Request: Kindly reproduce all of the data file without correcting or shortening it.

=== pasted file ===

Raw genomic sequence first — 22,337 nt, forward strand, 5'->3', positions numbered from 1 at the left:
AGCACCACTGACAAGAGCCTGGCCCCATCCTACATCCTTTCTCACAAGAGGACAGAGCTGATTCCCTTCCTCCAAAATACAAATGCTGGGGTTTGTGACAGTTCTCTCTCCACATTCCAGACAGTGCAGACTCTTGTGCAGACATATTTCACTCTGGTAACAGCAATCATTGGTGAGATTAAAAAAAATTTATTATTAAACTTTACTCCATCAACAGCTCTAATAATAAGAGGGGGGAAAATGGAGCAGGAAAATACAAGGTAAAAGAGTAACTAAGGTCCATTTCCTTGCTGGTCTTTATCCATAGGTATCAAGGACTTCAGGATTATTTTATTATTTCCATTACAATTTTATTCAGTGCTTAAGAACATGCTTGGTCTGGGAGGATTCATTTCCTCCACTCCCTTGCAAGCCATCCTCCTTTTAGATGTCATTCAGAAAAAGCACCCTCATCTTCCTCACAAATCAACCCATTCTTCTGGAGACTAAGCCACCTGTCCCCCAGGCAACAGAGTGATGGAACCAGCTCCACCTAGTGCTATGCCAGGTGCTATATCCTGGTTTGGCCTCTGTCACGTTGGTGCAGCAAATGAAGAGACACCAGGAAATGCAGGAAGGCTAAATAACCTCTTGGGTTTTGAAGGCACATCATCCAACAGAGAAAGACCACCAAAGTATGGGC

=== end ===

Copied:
Raw genomic sequence first — 22,337 nt, forward strand, 5'->3', positions numbered from 1 at the left:
AGCACCACTGACAAGAGCCTGGCCCCATCCTACATCCTTTCTCACAAGAGGACAGAGCTGATTCCCTTCCTCCAAAATACAAATGCTGGGGTTTGTGACAGTTCTCTCTCCACATTCCAGACAGTGCAGACTCTTGTGCAGACATATTTCACTCTGGTAACAGCAATCATTGGTGAGATTAAAAAAAATTTATTATTAAACTTTACTCCATCAACAGCTCTAATAATAAGAGGGGGGAAAATGGAGCAGGAAAATACAAGGTAAAAGAGTAACTAAGGTCCATTTCCTTGCTGGTCTTTATCCATAGGTATCAAGGACTTCAGGATTATTTTATTATTTCCATTACAATTTTATTCAGTGCTTAAGAACATGCTTGGTCTGGGAGGATTCATTTCCTCCACTCCCTTGCAAGCCATCCTCCTTTTAGATGTCATTCAGAAAAAGCACCCTCATCTTCCTCACAAATCAACCCATTCTTCTGGAGACTAAGCCACCTGTCCCCCAGGCAACAGAGTGATGGAACCAGCTCCACCTAGTGCTATGCCAGGTGCTATATCCTGGTTTGGCCTCTGTCACGTTGGTGCAGCAAATGAAGAGACACCAGGAAATGCAGGAAGGCTAAATAACCTCTTGGGTTTTGAAGGCACATCATCCAACAGAGAAAGACCACCAAAGTATGGGC